Bands: Mean Creek, Gentleman Jesse and His Men, Black Lips
Venue: Middle East Downstairs
Date: March 7, 2009
Act One – Mean Creek
Chris: I really liked them. I dug the hip attitude and appearance meshed with a somewhat sociopolitical commentary on our frail society….. or something like that. I think they had a great sound; the heaviness was just about right for what they were doing. They were fairly energetic and it definitely showed in their performance. And of course there was the cute female guitarist.
Glen: I second Chris in that Aurore Ounjian, the vocalist/guitarist/harmonica player, is very cute. Mean Creek played heavy power pop that was catchy and was almost a throw-back to ’80s and ’90s alternative rock/shoegaze. “Not to Dream” particularly stuck out as a great song with a hopeful message. Chris Keene, vocalist/guitarist, and Aurore called for America to dream about a society where money is burnt and freedom is free. Mean Creek reminded me of Faces on Film, another passionate local folksy band. They were very good and it will be interesting to see how they emerge in the coming months.
Act Two – Gentleman Jesse and His Men
Chris: Gentleman were okay. The volume was a bit unnecessarily high. Some bands can have the volume that loud, like the Black Lips, but for them it just didn’t sound right, in my opinion. Just noise that hurt my ears, not to sound like an old bitch. Overall, they were pretty good and I could see 70s rock elements underneath the wall of noise.
Glen: Heavy stuff. My hearing was shot about 30 seconds into their 10 song set. These Atlanta natives combined elements of punk, pop, and lo-fi with sweet guitar solos and choruses. They kind of remind me of a heavier Click Five. I can’t see why they aren’t bigger. I’m usually not a huge fan of their strand of garage rock, but it’s irresistably fetching. Check out “All I Need Tonight Is You.”
Act Three – BLACK LIPS!!!!!!!!!!!!!!!!!!!!!!!
Chris: The Black Lips put on the best show I’ve ever seen. Very extraordinary, wild, and unpredictable. Of course, they garnered the most audience response and rightfully so. As soon as they stormed into “Sea of Blasphemy,” the crowd went into a frenzy, never remaining still or apart till the end. They played a fairly diverse set with songs from 4 of their 5 studio albums. In my opinion, the best performances were “Dirty Hands” (by far, the whole crowd was most united for this number, rocking back and forth and singing the chorus, def. a highlight of not just this show, but all shows in my somewhat brief concert going career), “Buried Alive,” “Fairy Stories,” “Bad Kids,” “Starting Over,” you know what they were all amazing…. I tried avoiding that, but I couldn’t. The band was more energetic and enthusiastic then most other bands I’ve seen, specifically singer/guitarist Jared Swilley, who often hopped into the crowd and shredded on his guitar. Excellent use of feedback, I must say. He was just a pro in stage antics. Overall, my favorite show by miles. I can’t wait to seem them again, whenever that is.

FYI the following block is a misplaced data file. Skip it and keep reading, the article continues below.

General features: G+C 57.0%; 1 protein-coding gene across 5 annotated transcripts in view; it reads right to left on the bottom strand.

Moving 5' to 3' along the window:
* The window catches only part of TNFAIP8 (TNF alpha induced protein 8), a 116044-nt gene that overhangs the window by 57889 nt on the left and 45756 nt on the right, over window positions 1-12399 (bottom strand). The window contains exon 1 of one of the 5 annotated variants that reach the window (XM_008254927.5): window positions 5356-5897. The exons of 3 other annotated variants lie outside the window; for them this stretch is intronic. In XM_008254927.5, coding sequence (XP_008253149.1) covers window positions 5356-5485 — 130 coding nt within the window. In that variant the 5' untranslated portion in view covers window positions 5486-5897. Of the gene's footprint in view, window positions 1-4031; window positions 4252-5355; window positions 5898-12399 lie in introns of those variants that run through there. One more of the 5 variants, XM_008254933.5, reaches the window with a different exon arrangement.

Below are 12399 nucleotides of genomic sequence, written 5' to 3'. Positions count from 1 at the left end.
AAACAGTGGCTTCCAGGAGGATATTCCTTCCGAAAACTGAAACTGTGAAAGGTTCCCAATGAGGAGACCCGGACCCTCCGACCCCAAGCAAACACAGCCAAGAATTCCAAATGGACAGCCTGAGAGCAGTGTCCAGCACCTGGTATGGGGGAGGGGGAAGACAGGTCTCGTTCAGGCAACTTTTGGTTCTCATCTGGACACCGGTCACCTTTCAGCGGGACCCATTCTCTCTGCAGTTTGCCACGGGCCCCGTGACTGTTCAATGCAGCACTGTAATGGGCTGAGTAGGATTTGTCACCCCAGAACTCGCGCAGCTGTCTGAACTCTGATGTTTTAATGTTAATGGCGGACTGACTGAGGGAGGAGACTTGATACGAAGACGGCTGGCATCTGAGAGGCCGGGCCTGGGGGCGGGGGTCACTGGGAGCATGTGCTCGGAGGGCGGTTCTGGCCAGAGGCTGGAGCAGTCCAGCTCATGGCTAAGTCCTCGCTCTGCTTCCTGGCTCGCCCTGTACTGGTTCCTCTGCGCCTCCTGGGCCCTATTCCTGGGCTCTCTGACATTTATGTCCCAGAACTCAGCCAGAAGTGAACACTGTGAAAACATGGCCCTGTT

Glen: Obsessed with the Black Lips for well over two months, I was, for lack of a better word, pumped to see them. Chatting it up with guitarist Cole Alexander before the show was quite a treat. Cole talked to us about what kind of venues the Black Lips are capable of playing in, their lack of ability to play certain songs, and finally their snorting coke and partying with Radiohead producer Nigel Godrich in England. When Alexander and his crew took the stage, the crowd erupted in shouts of “ooooooooohhhhhhhhhhhh” — similar to the Mexican crowd on the opening track off their spectacular live album Los Valientes Del Mundo Nuevo. Then, in a blink of an eye, Jared Swilley picked up his guitar, and so did Cole and Ian St. Pe. Joe Bradley readied himself behind the drumset and the group opened with “Sea of Blasphemy.” The crowd erupted in a moshpit that involved lots of contact and screaming. The contact and the screaming never relented. Between songs, Jared kept remarking how he couldn’t hear the audience for shit (they were screaming out requests). Also between songs involved the tossing of multiple beers. Swilley dropped a pass and joked, “I didn’t play football in high school.” St. Pe, who a little later caught a beer pass, said “I played football in high school.” St. Pe was playing guitar in front of me the whole time. He was clearly inebriated but was still able to strum amazingly. He handed me one of the beers he caught and gave me a high five. Good man. The band was absolutely full of energy and lived up to their “one of rock’s best live acts” reputation. There was no mooning, making out, or pissing on the audience — and there didn’t need to be…crowd surfing and spitting sufficed. The Black Lips played a hodge podge of great tracks ranging from oldies “Bad Kids,” “Buried Alive,” “Dirty Hands,” “Cold Hands,” a 10 minute epic of “Hippie Hippie Hoorah,” “Not a Problem,” “Stranger,” “Katrina,” to songs off their 2009 release 200 Million Thousand like “Drugs,” “Short Fuse,” “Starting Over,” and “Take My Heart.” The last song came, at least for me, unexpectedly. I was having the most fun I’ve ever had and thus began “Juvenile.” Jared let the front row play with his guitar a little before full out diving into us. He was hanging onto the condensation-dripping wall while being pushed around. Beers were being spilled everywhere and everyone was going absolutely nuts. The security guards were getting so pissed that they cut the plug to the mics and started dismantling the band’s equipment. The crowds’ calls, “Encore! Encore!” were repudiated as the lights turned on and the background music played. I would have loved one more, but I can’t complain. If they were going to do an encore…the security were just assholes. It took almost 2 days for my inner-ear buzzing to stop, but it was well worth it and I’d relive the concert again in a heartbeat. Black Lips, if you read this…Boston loves you! Come back this summer…please!